What Natural Barriers Protected Egypt From Invasion?
The natural barriers that protected Egypt from invasion were the Mediterranean Sea that borders the country to the north, the numerous rapids and waterfalls, known as cataracts, that formed the upper southern section of the Nile river, the expansive deserts to the east and west, and the massive Sahara Desert to the south. The river valley civilization of Egypt coexisted with the ancient Mesopotamian civilization.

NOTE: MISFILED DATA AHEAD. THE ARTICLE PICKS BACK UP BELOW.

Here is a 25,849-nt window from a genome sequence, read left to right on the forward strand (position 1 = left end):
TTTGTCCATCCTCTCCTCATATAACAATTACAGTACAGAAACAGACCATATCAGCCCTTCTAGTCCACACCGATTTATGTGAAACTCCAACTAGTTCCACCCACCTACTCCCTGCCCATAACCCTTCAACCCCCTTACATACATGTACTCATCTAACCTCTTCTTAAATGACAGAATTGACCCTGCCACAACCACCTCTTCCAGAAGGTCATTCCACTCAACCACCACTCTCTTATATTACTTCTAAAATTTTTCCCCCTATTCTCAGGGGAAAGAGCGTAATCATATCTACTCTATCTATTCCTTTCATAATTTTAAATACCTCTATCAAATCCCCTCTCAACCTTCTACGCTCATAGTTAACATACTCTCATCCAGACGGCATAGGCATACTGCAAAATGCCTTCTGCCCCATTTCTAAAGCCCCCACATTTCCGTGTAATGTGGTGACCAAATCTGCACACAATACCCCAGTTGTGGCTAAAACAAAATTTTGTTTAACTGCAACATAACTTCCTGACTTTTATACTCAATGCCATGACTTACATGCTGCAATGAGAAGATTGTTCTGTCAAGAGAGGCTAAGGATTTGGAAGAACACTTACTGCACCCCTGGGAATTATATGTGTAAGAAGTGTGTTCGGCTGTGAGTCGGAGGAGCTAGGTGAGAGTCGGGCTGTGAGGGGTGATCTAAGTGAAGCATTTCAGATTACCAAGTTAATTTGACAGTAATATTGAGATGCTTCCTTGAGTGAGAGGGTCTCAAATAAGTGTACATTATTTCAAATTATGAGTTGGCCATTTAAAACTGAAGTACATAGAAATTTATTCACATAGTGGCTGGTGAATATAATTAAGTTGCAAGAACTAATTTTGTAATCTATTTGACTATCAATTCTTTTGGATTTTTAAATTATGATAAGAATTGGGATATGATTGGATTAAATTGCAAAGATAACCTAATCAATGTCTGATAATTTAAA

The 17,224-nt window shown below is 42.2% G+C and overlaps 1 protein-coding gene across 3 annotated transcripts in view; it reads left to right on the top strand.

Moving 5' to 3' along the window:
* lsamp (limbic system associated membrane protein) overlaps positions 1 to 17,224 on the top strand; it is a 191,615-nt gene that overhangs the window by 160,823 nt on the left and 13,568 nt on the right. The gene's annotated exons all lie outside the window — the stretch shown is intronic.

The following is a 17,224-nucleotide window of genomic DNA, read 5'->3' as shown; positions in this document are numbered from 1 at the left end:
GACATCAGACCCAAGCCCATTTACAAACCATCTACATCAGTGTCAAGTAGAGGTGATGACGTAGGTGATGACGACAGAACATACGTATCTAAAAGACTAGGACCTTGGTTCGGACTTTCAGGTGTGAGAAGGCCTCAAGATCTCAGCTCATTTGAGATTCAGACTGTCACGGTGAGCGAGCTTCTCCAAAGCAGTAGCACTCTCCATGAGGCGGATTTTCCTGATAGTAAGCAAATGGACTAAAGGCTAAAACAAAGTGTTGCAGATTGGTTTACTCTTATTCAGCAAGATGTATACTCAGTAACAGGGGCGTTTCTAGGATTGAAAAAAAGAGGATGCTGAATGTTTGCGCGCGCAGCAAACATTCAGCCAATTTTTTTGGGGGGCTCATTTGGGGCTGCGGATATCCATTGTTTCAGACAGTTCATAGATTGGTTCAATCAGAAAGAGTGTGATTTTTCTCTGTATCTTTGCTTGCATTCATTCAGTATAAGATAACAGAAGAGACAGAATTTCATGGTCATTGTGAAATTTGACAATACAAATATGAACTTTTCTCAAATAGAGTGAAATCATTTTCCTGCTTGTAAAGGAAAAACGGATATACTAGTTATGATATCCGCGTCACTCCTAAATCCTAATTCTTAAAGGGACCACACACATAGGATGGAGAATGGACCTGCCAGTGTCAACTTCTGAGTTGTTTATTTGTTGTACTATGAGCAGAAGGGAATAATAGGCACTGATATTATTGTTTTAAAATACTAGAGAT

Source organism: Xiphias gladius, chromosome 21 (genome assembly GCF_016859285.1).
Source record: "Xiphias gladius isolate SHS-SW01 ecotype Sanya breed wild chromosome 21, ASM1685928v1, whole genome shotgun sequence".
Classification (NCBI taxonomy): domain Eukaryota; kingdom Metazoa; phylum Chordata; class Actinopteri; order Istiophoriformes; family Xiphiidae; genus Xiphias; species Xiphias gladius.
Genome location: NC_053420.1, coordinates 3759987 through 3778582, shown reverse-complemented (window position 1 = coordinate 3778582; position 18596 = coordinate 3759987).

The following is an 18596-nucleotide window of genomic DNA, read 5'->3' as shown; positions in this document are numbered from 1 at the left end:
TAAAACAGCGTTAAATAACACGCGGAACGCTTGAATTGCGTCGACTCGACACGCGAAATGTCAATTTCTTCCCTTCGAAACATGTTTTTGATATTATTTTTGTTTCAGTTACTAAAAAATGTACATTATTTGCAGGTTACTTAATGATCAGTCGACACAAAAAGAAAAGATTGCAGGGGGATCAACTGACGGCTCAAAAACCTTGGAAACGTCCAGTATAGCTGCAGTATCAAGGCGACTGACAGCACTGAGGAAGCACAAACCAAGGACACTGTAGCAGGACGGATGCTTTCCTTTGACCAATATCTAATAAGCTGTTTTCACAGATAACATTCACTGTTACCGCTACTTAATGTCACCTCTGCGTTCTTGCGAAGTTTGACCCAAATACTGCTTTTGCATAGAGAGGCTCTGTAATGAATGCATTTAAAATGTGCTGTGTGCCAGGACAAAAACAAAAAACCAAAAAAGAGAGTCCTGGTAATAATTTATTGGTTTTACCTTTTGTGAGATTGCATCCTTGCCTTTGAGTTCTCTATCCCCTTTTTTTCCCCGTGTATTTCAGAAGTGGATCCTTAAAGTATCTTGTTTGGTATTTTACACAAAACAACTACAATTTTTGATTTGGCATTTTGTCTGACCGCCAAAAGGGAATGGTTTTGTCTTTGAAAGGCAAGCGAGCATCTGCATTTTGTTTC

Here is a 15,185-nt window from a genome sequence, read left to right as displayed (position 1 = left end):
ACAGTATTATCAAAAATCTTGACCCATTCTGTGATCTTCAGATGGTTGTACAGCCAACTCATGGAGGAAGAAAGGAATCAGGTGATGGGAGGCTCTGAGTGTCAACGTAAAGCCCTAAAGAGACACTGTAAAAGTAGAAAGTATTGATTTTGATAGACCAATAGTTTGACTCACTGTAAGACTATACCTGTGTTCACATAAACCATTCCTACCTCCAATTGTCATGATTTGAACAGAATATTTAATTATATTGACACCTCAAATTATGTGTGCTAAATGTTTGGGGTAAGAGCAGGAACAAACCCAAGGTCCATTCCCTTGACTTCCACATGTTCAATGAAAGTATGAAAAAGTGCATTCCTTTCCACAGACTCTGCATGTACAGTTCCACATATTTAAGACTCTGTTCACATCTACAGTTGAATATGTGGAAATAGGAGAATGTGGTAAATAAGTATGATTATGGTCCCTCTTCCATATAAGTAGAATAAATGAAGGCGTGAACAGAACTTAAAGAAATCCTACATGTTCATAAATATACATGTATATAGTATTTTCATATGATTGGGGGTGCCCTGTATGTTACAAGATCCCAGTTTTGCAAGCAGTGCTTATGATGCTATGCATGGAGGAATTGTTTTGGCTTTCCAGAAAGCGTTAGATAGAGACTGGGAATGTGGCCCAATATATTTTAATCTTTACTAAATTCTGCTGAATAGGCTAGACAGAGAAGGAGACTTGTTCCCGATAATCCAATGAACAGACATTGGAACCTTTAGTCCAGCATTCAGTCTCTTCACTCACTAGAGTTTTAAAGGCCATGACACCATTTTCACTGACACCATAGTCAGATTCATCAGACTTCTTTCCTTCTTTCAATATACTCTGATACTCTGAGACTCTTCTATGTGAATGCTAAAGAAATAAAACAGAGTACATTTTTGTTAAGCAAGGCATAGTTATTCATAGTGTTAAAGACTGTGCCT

The ancient Egyptian society was largely dependent on the Nile River. Unlike the irregular flooding of the Tigris and Euphrates rivers that surrounded Mesopotamia and paved the way for constant invasion, the Nile's annual periodic overflow and the country's geographic isolation allowed the Egyptians to live in peace and stability.